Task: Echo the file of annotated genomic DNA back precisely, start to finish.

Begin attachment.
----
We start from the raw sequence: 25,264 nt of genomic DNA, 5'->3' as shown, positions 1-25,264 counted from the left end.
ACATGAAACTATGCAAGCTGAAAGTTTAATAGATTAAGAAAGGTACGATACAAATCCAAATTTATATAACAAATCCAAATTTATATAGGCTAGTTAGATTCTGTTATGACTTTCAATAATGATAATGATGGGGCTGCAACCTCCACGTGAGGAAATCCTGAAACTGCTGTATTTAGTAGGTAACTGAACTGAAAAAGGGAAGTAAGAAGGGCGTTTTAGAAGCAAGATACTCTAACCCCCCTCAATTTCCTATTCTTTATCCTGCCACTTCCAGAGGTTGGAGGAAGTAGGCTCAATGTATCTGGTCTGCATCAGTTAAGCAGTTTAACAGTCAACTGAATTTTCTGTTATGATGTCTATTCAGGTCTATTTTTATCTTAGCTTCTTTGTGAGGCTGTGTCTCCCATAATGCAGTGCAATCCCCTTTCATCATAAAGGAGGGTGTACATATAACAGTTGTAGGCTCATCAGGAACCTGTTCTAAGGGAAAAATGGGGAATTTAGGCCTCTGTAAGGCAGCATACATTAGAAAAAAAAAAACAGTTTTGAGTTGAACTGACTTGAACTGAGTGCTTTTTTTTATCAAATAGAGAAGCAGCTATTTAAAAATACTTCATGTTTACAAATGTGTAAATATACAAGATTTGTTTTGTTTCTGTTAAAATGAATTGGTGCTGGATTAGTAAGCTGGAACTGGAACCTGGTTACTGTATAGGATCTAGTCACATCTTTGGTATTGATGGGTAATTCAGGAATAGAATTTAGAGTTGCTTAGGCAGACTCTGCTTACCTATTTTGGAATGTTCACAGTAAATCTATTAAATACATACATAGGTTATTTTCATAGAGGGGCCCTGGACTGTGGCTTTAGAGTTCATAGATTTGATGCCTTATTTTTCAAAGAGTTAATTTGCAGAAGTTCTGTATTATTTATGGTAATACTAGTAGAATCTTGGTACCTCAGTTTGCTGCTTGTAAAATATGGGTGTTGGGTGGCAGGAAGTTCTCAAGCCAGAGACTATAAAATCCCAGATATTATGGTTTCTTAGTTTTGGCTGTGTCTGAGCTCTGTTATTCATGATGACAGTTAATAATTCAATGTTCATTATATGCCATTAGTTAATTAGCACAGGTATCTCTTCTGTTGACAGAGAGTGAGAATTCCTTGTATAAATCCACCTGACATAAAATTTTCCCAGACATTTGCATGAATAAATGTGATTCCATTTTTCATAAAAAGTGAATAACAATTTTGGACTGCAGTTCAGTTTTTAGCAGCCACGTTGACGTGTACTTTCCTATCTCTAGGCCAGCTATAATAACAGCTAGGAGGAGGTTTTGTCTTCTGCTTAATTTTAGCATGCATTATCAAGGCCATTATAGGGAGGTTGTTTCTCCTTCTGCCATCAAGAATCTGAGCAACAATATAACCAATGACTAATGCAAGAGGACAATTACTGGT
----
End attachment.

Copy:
We start from the raw sequence: 25,264 nt of genomic DNA, 5'->3' as shown, positions 1-25,264 counted from the left end.
ACATGAAACTATGCAAGCTGAAAGTTTAATAGATTAAGAAAGGTACGATACAAATCCAAATTTATATAACAAATCCAAATTTATATAGGCTAGTTAGATTCTGTTATGACTTTCAATAATGATAATGATGGGGCTGCAACCTCCACGTGAGGAAATCCTGAAACTGCTGTATTTAGTAGGTAACTGAACTGAAAAAGGGAAGTAAGAAGGGCGTTTTAGAAGCAAGATACTCTAACCCCCCTCAATTTCCTATTCTTTATCCTGCCACTTCCAGAGGTTGGAGGAAGTAGGCTCAATGTATCTGGTCTGCATCAGTTAAGCAGTTTAACAGTCAACTGAATTTTCTGTTATGATGTCTATTCAGGTCTATTTTTATCTTAGCTTCTTTGTGAGGCTGTGTCTCCCATAATGCAGTGCAATCCCCTTTCATCATAAAGGAGGGTGTACATATAACAGTTGTAGGCTCATCAGGAACCTGTTCTAAGGGAAAAATGGGGAATTTAGGCCTCTGTAAGGCAGCATACATTAGAAAAAAAAAAACAGTTTTGAGTTGAACTGACTTGAACTGAGTGCTTTTTTTTATCAAATAGAGAAGCAGCTATTTAAAAATACTTCATGTTTACAAATGTGTAAATATACAAGATTTGTTTTGTTTCTGTTAAAATGAATTGGTGCTGGATTAGTAAGCTGGAACTGGAACCTGGTTACTGTATAGGATCTAGTCACATCTTTGGTATTGATGGGTAATTCAGGAATAGAATTTAGAGTTGCTTAGGCAGACTCTGCTTACCTATTTTGGAATGTTCACAGTAAATCTATTAAATACATACATAGGTTATTTTCATAGAGGGGCCCTGGACTGTGGCTTTAGAGTTCATAGATTTGATGCCTTATTTTTCAAAGAGTTAATTTGCAGAAGTTCTGTATTATTTATGGTAATACTAGTAGAATCTTGGTACCTCAGTTTGCTGCTTGTAAAATATGGGTGTTGGGTGGCAGGAAGTTCTCAAGCCAGAGACTATAAAATCCCAGATATTATGGTTTCTTAGTTTTGGCTGTGTCTGAGCTCTGTTATTCATGATGACAGTTAATAATTCAATGTTCATTATATGCCATTAGTTAATTAGCACAGGTATCTCTTCTGTTGACAGAGAGTGAGAATTCCTTGTATAAATCCACCTGACATAAAATTTTCCCAGACATTTGCATGAATAAATGTGATTCCATTTTTCATAAAAAGTGAATAACAATTTTGGACTGCAGTTCAGTTTTTAGCAGCCACGTTGACGTGTACTTTCCTATCTCTAGGCCAGCTATAATAACAGCTAGGAGGAGGTTTTGTCTTCTGCTTAATTTTAGCATGCATTATCAAGGCCATTATAGGGAGGTTGTTTCTCCTTCTGCCATCAAGAATCTGAGCAACAATATAACCAATGACTAATGCAAGAGGACAATTACTGGT